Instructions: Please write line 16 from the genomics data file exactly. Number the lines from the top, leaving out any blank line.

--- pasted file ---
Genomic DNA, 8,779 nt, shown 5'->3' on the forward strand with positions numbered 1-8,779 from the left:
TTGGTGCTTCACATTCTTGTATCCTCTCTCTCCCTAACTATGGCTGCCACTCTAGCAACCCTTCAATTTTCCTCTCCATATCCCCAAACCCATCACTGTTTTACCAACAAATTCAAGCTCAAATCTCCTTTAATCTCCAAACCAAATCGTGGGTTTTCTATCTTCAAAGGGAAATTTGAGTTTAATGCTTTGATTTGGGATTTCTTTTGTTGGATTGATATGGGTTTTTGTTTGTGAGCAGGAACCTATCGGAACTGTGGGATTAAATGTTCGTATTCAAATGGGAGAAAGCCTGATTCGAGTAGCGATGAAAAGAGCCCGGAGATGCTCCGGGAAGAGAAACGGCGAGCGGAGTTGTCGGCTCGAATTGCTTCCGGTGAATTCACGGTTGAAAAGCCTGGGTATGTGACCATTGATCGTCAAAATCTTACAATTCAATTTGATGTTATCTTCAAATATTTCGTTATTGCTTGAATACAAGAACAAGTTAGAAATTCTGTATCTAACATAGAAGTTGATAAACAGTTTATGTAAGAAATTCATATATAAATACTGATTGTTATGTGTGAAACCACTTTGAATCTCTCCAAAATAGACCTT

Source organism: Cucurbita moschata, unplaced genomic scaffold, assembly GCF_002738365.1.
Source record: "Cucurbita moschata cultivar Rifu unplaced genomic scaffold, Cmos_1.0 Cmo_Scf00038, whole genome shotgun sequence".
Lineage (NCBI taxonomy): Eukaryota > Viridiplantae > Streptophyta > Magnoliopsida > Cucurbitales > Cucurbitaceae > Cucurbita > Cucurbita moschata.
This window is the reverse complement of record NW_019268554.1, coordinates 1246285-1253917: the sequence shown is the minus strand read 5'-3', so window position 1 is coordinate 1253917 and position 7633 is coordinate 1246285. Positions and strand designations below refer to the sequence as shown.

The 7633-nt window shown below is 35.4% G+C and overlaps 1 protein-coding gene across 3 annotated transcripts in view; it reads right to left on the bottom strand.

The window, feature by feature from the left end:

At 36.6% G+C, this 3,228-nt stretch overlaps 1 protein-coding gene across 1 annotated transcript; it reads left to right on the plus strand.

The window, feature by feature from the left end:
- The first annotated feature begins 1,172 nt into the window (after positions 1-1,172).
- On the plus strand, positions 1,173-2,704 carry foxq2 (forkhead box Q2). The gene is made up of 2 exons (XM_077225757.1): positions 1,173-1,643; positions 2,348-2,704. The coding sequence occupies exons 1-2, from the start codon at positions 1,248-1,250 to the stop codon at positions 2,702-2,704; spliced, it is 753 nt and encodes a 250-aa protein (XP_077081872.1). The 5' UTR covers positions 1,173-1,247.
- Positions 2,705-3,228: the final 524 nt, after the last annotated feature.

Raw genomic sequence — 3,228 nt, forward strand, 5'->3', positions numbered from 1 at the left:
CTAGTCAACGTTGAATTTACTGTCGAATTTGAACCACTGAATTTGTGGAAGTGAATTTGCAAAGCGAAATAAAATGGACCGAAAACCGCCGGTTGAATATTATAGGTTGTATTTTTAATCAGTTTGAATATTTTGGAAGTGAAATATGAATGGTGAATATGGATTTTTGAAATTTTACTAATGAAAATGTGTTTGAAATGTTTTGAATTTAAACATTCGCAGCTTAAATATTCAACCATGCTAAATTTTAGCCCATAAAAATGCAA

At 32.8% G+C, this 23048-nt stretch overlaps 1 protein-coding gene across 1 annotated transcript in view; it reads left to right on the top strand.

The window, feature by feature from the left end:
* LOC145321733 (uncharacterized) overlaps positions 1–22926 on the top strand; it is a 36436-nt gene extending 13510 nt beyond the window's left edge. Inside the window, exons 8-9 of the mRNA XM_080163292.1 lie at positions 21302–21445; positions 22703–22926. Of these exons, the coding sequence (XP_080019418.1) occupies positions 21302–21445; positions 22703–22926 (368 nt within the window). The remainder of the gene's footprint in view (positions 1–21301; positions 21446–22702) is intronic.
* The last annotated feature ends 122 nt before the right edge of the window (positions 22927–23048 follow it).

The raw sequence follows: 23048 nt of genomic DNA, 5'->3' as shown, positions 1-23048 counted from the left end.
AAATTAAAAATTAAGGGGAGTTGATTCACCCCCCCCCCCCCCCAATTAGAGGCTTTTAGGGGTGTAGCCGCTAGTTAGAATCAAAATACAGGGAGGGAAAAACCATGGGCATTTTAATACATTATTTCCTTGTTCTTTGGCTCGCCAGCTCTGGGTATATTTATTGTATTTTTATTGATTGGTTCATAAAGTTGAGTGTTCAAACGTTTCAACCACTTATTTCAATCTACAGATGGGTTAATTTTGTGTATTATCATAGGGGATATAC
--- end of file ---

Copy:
At 32.8% G+C, this 23048-nt stretch overlaps 1 protein-coding gene across 1 annotated transcript in view; it reads left to right on the top strand.